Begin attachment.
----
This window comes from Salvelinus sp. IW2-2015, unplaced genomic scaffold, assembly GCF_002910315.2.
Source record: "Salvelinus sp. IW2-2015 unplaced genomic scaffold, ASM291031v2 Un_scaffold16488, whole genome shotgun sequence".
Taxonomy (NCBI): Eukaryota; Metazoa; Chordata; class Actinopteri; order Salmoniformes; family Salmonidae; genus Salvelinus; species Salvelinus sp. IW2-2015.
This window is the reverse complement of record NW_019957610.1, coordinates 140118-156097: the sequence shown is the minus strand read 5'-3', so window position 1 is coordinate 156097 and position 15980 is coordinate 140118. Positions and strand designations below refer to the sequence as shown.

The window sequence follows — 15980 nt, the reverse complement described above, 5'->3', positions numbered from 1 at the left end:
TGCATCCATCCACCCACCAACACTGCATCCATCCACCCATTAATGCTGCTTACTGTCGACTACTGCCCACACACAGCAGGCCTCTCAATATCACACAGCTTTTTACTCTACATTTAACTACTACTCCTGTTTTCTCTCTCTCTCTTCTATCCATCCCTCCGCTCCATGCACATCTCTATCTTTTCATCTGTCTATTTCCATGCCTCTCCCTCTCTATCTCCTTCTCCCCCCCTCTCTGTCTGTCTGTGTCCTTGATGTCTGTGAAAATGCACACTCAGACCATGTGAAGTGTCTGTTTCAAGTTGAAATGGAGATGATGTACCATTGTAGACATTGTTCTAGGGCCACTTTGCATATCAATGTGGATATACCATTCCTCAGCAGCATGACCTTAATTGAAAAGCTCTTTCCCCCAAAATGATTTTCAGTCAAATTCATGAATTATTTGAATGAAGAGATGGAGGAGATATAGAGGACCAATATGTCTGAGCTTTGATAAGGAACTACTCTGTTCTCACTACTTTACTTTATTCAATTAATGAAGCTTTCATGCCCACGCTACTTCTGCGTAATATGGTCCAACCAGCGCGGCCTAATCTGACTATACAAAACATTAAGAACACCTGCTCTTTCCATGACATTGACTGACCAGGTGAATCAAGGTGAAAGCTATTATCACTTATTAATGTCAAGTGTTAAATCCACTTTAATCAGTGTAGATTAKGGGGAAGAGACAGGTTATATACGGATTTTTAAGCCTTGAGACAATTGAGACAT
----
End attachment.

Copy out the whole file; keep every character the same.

This window comes from Salvelinus sp. IW2-2015, unplaced genomic scaffold, assembly GCF_002910315.2.
Source record: "Salvelinus sp. IW2-2015 unplaced genomic scaffold, ASM291031v2 Un_scaffold16488, whole genome shotgun sequence".
Taxonomy (NCBI): Eukaryota; Metazoa; Chordata; class Actinopteri; order Salmoniformes; family Salmonidae; genus Salvelinus; species Salvelinus sp. IW2-2015.
This window is the reverse complement of record NW_019957610.1, coordinates 140118-156097: the sequence shown is the minus strand read 5'-3', so window position 1 is coordinate 156097 and position 15980 is coordinate 140118. Positions and strand designations below refer to the sequence as shown.

The window sequence follows — 15980 nt, the reverse complement described above, 5'->3', positions numbered from 1 at the left end:
TGCATCCATCCACCCACCAACACTGCATCCATCCACCCATTAATGCTGCTTACTGTCGACTACTGCCCACACACAGCAGGCCTCTCAATATCACACAGCTTTTTACTCTACATTTAACTACTACTCCTGTTTTCTCTCTCTCTCTTCTATCCATCCCTCCGCTCCATGCACATCTCTATCTTTTCATCTGTCTATTTCCATGCCTCTCCCTCTCTATCTCCTTCTCCCCCCCTCTCTGTCTGTCTGTGTCCTTGATGTCTGTGAAAATGCACACTCAGACCATGTGAAGTGTCTGTTTCAAGTTGAAATGGAGATGATGTACCATTGTAGACATTGTTCTAGGGCCACTTTGCATATCAATGTGGATATACCATTCCTCAGCAGCATGACCTTAATTGAAAAGCTCTTTCCCCCAAAATGATTTTCAGTCAAATTCATGAATTATTTGAATGAAGAGATGGAGGAGATATAGAGGACCAATATGTCTGAGCTTTGATAAGGAACTACTCTGTTCTCACTACTTTACTTTATTCAATTAATGAAGCTTTCATGCCCACGCTACTTCTGCGTAATATGGTCCAACCAGCGCGGCCTAATCTGACTATACAAAACATTAAGAACACCTGCTCTTTCCATGACATTGACTGACCAGGTGAATCAAGGTGAAAGCTATTATCACTTATTAATGTCAAGTGTTAAATCCACTTTAATCAGTGTAGATTAKGGGGAAGAGACAGGTTATATACGGATTTTTAAGCCTTGAGACAATTGAGACAT